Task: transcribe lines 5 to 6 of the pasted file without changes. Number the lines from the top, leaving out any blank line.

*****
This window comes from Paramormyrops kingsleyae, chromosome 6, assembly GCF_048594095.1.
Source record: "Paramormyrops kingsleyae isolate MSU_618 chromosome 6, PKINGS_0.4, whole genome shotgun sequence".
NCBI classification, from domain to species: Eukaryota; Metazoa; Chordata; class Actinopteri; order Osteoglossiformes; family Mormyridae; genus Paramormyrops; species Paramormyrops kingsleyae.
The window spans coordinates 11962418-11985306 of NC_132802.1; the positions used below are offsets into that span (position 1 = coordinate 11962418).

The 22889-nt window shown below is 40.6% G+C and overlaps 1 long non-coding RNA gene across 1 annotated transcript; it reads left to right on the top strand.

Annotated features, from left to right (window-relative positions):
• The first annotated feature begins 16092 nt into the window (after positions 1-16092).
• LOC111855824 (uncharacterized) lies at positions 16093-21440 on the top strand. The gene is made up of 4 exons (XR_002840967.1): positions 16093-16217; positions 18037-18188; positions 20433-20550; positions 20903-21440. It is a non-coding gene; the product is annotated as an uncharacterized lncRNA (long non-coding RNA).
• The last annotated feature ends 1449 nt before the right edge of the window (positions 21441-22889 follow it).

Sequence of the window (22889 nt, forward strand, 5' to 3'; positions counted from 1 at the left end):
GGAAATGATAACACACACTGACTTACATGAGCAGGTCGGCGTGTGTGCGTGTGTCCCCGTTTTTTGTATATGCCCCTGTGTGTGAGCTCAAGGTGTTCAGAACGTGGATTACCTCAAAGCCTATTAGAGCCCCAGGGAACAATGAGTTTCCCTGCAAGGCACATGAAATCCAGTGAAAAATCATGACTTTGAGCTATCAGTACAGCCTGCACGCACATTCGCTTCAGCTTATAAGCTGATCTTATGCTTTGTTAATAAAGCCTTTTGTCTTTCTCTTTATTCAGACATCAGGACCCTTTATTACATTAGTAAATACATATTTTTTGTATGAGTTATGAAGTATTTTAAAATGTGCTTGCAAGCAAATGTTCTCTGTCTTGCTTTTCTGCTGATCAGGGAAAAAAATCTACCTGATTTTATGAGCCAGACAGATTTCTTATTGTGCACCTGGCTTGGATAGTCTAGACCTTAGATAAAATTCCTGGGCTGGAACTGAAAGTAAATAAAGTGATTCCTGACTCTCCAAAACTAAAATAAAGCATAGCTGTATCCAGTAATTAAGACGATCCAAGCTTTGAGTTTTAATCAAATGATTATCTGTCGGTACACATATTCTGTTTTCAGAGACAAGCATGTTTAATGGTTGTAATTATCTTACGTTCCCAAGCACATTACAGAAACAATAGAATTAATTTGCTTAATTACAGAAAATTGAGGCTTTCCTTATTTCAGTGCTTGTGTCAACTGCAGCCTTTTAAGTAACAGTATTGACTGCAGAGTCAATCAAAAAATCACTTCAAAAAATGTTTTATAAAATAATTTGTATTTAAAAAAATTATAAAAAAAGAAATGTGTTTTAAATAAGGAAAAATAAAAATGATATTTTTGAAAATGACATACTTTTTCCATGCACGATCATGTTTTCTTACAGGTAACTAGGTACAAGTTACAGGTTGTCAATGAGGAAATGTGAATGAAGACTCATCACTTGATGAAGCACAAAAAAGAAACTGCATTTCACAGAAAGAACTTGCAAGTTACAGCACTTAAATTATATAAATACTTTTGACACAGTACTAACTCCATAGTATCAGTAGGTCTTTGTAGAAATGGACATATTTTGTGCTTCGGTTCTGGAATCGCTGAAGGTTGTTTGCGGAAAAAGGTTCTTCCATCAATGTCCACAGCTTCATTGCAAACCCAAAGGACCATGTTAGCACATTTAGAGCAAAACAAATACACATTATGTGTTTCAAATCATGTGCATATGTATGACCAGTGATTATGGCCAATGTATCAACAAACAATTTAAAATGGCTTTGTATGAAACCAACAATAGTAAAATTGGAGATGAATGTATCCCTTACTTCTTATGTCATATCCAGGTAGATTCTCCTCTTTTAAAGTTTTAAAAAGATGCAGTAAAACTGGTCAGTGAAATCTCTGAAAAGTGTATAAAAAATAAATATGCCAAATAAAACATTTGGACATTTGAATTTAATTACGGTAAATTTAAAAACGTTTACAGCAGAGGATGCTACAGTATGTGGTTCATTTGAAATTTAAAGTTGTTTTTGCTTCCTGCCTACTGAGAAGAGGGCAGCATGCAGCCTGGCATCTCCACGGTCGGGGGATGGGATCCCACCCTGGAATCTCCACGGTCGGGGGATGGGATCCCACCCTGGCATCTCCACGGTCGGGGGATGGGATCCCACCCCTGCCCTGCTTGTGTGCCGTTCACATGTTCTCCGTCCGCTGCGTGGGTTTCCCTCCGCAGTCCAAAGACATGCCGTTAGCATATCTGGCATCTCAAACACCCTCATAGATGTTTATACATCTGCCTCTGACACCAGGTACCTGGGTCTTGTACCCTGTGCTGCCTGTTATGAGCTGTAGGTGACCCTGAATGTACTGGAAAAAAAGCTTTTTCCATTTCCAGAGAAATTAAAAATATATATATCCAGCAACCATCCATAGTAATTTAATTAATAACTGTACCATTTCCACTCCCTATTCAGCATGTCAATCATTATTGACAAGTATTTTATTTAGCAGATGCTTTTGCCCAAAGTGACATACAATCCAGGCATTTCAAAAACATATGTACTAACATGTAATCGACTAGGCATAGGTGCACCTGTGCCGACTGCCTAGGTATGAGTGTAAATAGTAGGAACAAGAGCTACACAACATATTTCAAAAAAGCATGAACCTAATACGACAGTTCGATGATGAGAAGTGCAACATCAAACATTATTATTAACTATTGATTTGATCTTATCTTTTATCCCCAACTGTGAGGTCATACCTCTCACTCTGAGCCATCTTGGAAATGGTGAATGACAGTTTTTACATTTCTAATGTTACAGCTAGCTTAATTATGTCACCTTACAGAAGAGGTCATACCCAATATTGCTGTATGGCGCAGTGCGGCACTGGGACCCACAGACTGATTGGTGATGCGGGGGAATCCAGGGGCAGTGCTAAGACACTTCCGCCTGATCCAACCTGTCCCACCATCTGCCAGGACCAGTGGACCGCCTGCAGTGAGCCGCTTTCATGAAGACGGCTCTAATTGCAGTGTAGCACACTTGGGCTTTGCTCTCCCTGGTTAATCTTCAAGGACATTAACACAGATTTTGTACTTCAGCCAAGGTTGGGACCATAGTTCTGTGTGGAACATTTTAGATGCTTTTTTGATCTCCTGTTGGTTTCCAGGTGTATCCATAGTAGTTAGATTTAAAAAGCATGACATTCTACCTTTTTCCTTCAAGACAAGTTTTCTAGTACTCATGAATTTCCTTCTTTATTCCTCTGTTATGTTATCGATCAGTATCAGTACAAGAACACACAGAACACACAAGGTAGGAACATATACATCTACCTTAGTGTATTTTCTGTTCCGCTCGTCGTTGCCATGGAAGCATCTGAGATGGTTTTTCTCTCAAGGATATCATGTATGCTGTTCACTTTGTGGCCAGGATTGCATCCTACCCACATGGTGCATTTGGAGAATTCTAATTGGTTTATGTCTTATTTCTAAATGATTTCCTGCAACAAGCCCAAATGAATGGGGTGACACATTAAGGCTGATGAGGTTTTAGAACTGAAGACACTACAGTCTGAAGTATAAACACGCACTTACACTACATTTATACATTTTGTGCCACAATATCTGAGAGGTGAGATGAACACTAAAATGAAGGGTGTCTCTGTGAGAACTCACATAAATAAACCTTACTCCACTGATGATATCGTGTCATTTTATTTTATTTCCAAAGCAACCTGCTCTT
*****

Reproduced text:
The 22889-nt window shown below is 40.6% G+C and overlaps 1 long non-coding RNA gene across 1 annotated transcript; it reads left to right on the top strand.

Annotated features, from left to right (window-relative positions):